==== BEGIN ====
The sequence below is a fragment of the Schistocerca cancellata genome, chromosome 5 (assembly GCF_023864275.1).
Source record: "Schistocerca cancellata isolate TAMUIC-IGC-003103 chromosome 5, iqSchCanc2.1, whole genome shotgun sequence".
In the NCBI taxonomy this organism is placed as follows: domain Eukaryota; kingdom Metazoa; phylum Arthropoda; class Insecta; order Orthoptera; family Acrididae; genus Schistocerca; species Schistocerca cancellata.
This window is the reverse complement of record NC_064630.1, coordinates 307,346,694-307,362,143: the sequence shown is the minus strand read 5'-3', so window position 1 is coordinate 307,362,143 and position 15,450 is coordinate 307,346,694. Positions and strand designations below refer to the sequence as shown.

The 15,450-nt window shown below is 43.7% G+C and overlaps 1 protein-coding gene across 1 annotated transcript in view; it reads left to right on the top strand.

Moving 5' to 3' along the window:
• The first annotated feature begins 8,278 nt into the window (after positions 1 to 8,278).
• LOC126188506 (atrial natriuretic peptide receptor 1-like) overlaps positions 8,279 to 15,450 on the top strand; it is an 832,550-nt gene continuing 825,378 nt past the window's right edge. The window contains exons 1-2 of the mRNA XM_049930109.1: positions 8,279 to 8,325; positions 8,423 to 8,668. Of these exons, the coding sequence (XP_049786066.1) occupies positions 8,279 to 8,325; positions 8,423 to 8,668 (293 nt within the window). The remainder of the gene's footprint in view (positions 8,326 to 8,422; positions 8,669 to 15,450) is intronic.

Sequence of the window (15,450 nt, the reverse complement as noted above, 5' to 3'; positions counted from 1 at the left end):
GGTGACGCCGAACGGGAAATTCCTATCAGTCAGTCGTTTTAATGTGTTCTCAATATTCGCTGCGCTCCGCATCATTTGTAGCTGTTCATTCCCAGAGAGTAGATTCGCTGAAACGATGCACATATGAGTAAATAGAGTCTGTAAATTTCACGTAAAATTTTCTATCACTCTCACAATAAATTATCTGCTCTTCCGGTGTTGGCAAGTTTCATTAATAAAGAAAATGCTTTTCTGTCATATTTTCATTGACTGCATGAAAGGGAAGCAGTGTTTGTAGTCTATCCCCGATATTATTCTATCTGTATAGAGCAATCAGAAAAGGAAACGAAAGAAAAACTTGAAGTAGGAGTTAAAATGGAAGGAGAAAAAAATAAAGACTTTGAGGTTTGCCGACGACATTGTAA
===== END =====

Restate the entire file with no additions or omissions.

The sequence below is a fragment of the Schistocerca cancellata genome, chromosome 5 (assembly GCF_023864275.1).
Source record: "Schistocerca cancellata isolate TAMUIC-IGC-003103 chromosome 5, iqSchCanc2.1, whole genome shotgun sequence".
In the NCBI taxonomy this organism is placed as follows: domain Eukaryota; kingdom Metazoa; phylum Arthropoda; class Insecta; order Orthoptera; family Acrididae; genus Schistocerca; species Schistocerca cancellata.
This window is the reverse complement of record NC_064630.1, coordinates 307,346,694-307,362,143: the sequence shown is the minus strand read 5'-3', so window position 1 is coordinate 307,362,143 and position 15,450 is coordinate 307,346,694. Positions and strand designations below refer to the sequence as shown.

The 15,450-nt window shown below is 43.7% G+C and overlaps 1 protein-coding gene across 1 annotated transcript in view; it reads left to right on the top strand.

Moving 5' to 3' along the window:
• The first annotated feature begins 8,278 nt into the window (after positions 1 to 8,278).
• LOC126188506 (atrial natriuretic peptide receptor 1-like) overlaps positions 8,279 to 15,450 on the top strand; it is an 832,550-nt gene continuing 825,378 nt past the window's right edge. The window contains exons 1-2 of the mRNA XM_049930109.1: positions 8,279 to 8,325; positions 8,423 to 8,668. Of these exons, the coding sequence (XP_049786066.1) occupies positions 8,279 to 8,325; positions 8,423 to 8,668 (293 nt within the window). The remainder of the gene's footprint in view (positions 8,326 to 8,422; positions 8,669 to 15,450) is intronic.

Sequence of the window (15,450 nt, the reverse complement as noted above, 5' to 3'; positions counted from 1 at the left end):
GGTGACGCCGAACGGGAAATTCCTATCAGTCAGTCGTTTTAATGTGTTCTCAATATTCGCTGCGCTCCGCATCATTTGTAGCTGTTCATTCCCAGAGAGTAGATTCGCTGAAACGATGCACATATGAGTAAATAGAGTCTGTAAATTTCACGTAAAATTTTCTATCACTCTCACAATAAATTATCTGCTCTTCCGGTGTTGGCAAGTTTCATTAATAAAGAAAATGCTTTTCTGTCATATTTTCATTGACTGCATGAAAGGGAAGCAGTGTTTGTAGTCTATCCCCGATATTATTCTATCTGTATAGAGCAATCAGAAAAGGAAACGAAAGAAAAACTTGAAGTAGGAGTTAAAATGGAAGGAGAAAAAAATAAAGACTTTGAGGTTTGCCGACGACATTGTAA